- Cart icon
This may sound trivial, but there are numerous cases where the cart becomes invisible on different pages and this can happen to the navigation icon as well. The user won’t be able to get out of dead end or get back to their cart and that results in another lost customer and lost potential conversion.
To be sure that everything works fine and the shopping flow is running smoothly, there are many parts that need to be checked for proper functionality.
- Add to cart - This part is mostly oriented to Wordpress/Woocommerce shop owners because Shopify has this part well covered. Wordpress shops often have problems with caching and cookies on their end so it’s not uncommon to lose products in cart after passing through a few pages and shopping for other products to add. To test this, try adding different products, searching through your store, simulating an indecisive customer as much as possible. This issue can appear anytime, so when or where you will see it can depend entirely on circumstance. A store to lose cart items only when used on a mobile phone while visiting the cart the second time, which is a completely random situation. Just navigate through your site and keep an eye on your cart as you test out various actions.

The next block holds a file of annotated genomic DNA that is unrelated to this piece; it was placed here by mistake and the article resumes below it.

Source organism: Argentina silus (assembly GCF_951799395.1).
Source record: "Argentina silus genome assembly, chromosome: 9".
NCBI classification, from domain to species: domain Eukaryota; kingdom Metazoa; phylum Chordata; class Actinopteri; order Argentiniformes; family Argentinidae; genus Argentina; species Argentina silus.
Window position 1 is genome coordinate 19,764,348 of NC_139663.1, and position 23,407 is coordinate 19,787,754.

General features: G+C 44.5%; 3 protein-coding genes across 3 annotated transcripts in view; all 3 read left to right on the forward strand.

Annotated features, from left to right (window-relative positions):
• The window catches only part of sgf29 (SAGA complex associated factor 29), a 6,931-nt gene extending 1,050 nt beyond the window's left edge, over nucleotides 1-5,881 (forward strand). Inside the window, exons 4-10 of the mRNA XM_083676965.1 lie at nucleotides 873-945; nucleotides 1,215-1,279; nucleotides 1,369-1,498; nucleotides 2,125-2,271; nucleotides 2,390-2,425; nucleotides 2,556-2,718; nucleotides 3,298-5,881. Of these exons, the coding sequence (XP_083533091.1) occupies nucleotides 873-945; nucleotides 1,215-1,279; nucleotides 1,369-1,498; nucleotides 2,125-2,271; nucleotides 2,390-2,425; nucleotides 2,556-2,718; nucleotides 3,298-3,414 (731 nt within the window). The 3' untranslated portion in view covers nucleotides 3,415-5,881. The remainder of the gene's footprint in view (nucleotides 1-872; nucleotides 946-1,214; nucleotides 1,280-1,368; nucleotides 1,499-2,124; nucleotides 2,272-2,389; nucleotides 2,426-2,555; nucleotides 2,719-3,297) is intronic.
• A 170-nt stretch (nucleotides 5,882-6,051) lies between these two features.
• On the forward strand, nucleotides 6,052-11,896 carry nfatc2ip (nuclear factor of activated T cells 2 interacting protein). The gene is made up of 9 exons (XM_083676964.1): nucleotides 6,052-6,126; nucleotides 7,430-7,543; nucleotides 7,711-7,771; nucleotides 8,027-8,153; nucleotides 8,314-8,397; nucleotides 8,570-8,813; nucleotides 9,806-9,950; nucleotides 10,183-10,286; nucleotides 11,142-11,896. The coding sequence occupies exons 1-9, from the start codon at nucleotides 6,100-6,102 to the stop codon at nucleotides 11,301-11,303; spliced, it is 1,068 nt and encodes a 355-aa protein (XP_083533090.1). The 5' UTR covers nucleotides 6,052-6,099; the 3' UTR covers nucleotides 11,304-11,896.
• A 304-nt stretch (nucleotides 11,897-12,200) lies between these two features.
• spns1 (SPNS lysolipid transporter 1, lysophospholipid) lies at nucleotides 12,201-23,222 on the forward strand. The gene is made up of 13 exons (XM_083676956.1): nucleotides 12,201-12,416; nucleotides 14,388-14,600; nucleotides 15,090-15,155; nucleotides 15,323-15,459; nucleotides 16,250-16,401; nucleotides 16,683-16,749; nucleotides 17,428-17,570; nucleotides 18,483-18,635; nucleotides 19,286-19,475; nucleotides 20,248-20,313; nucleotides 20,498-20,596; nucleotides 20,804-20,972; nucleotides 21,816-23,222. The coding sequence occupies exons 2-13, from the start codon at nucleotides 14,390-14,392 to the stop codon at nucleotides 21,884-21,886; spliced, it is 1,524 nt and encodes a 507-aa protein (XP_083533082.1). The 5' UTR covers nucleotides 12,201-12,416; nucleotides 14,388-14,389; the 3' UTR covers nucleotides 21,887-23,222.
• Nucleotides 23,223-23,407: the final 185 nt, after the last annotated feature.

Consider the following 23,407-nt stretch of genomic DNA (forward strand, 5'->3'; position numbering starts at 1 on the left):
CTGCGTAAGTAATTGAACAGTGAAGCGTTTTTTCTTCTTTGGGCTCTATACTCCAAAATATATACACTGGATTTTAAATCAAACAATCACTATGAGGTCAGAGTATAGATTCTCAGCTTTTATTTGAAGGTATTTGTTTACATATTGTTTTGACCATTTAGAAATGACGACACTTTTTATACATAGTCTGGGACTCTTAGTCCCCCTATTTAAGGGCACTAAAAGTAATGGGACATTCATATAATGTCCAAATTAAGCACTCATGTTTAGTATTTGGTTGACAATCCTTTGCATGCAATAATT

- Input fields
Make sure that all of your input fields like e-mail subscription field, contact form, etc. have proper validation and captcha enabled. You want to design a situation where it won’t be possible to submit for i.e empty value or mail with only ‘@’. Also, if you have weak validation, you’re making your store vulnerable to different kinds of bots who can fill up your spam area or hundreds of fake registered users can overflow your store. Shopify has brought in captcha for two successive submits from the same IP so check if it works while on Wordpress, you’d may need to use one of many plugins for this purpose.
This part that consists of account creation, deletion and ‘Forget password’ option needs to be properly tested on both platforms. Just make sure that you’re receiving emails after sign-up and if you forgot your password. Check if you’re getting a new one via email once they have changed their password and check logging in again. Also test the checkout process as a logged in customer as well to make sure that all of their features are documented and auto-filled correctly where they should be. Don’t expect the platform to solve this for you as they probably should have this covered but a lot of problems can occur in this part.
These are just some tips and tricks on testing your platform, although these can greatly vary from site to site. Every website has its own requirements and its own vulnerabilities. It is important not to be lazy in checking, and really send your website through a full tour. Keep in mind that Shopify has got a pretty locked down checkout and cart functionalities while on the other side, Wordpress is pretty vulnerable, so make sure that your online store is fully tested and bug free before letting your customers in. You’d do the same if it were a real place, wouldn’t you?